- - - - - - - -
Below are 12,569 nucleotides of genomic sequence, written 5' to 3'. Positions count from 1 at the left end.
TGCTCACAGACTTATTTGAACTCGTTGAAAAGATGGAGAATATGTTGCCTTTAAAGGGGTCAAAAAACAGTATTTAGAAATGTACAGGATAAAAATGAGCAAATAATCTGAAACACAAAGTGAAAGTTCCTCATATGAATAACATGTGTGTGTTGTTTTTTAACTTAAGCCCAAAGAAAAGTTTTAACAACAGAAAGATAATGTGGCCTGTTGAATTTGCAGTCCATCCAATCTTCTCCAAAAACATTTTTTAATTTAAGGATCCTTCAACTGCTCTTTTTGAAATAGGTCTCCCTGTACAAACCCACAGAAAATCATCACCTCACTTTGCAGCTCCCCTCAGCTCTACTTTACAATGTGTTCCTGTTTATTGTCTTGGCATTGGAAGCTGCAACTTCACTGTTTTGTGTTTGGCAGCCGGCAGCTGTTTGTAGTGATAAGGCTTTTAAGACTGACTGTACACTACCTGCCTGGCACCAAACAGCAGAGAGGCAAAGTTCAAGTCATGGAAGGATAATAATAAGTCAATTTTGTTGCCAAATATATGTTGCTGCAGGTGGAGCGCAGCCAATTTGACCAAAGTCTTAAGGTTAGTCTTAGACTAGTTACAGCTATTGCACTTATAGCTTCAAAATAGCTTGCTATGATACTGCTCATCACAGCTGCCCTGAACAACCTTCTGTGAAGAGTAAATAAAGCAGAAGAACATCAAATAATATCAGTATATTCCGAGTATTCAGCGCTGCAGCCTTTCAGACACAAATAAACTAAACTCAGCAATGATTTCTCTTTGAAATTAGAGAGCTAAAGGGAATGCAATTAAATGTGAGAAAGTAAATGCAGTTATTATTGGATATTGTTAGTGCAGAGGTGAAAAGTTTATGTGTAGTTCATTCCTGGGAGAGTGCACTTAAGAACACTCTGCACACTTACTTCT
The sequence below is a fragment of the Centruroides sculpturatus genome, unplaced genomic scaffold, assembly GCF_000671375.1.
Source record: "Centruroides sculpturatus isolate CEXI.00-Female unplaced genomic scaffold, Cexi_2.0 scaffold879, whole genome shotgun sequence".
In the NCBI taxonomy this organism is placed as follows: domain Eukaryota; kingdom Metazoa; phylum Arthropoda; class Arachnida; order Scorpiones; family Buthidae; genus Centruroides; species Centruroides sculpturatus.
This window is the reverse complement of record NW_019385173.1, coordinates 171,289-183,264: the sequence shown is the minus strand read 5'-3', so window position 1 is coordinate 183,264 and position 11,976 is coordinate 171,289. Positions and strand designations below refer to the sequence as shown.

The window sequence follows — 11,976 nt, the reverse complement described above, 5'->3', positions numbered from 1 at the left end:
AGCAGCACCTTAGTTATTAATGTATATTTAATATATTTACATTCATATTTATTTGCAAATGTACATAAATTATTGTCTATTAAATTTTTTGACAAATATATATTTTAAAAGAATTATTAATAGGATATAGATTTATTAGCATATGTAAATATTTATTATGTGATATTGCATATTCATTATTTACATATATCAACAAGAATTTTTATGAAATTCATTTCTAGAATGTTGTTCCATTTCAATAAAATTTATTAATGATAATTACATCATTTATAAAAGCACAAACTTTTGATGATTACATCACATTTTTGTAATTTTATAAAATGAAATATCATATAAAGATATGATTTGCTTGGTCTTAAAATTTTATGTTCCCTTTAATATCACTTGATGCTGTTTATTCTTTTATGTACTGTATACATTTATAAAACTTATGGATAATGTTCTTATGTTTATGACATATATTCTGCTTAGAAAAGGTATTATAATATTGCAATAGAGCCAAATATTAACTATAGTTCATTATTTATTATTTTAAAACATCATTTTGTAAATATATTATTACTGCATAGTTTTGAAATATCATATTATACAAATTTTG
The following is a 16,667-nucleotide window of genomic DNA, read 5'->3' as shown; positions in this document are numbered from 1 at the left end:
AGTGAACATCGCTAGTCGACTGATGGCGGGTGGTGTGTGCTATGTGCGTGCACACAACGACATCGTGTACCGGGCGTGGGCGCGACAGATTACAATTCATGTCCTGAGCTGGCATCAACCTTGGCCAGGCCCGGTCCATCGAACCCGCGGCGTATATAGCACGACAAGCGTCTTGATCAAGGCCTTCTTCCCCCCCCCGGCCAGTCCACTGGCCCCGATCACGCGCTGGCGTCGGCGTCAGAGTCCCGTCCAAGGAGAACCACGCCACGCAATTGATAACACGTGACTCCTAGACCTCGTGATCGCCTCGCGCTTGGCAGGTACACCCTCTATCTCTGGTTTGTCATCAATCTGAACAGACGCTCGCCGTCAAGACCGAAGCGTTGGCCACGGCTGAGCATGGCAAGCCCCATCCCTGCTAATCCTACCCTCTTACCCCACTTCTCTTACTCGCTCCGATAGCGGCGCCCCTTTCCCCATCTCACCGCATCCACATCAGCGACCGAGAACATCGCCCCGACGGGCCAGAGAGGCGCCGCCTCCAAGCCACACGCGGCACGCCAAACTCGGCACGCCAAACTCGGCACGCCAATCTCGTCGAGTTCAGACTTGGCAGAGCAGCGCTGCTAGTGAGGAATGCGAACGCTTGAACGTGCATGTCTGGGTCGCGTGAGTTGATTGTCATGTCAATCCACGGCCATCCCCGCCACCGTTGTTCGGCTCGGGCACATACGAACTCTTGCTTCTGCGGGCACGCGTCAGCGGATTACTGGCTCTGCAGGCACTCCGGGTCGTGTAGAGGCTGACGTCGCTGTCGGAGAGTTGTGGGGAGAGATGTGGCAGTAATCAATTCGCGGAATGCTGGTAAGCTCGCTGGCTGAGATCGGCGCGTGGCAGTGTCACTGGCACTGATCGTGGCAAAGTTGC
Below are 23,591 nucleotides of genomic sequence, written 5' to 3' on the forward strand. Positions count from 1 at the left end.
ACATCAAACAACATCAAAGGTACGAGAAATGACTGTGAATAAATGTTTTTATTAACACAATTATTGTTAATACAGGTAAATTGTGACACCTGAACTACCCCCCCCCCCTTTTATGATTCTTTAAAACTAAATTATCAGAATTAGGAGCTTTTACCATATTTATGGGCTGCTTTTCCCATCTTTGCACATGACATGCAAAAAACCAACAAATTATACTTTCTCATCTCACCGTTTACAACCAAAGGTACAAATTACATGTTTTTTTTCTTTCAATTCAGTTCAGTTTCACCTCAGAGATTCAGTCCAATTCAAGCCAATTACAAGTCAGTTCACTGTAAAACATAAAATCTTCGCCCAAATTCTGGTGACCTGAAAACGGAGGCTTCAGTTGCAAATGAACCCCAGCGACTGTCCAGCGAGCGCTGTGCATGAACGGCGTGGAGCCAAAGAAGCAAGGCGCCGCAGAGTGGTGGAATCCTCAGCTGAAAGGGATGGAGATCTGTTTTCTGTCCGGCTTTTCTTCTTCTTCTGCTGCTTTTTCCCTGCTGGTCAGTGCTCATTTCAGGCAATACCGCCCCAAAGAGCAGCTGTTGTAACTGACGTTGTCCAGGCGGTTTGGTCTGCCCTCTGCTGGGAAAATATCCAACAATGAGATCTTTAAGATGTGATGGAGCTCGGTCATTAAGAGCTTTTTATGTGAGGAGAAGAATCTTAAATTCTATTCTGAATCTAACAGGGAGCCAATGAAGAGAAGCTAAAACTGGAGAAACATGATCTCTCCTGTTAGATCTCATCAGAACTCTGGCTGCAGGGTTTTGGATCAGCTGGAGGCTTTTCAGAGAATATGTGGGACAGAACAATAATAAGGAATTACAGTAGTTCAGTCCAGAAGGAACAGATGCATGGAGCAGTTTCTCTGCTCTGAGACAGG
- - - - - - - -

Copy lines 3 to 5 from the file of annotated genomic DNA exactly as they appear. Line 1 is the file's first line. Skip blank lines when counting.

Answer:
The sequence below is a fragment of the Centruroides sculpturatus genome, unplaced genomic scaffold, assembly GCF_000671375.1.
Source record: "Centruroides sculpturatus isolate CEXI.00-Female unplaced genomic scaffold, Cexi_2.0 scaffold879, whole genome shotgun sequence".
In the NCBI taxonomy this organism is placed as follows: domain Eukaryota; kingdom Metazoa; phylum Arthropoda; class Arachnida; order Scorpiones; family Buthidae; genus Centruroides; species Centruroides sculpturatus.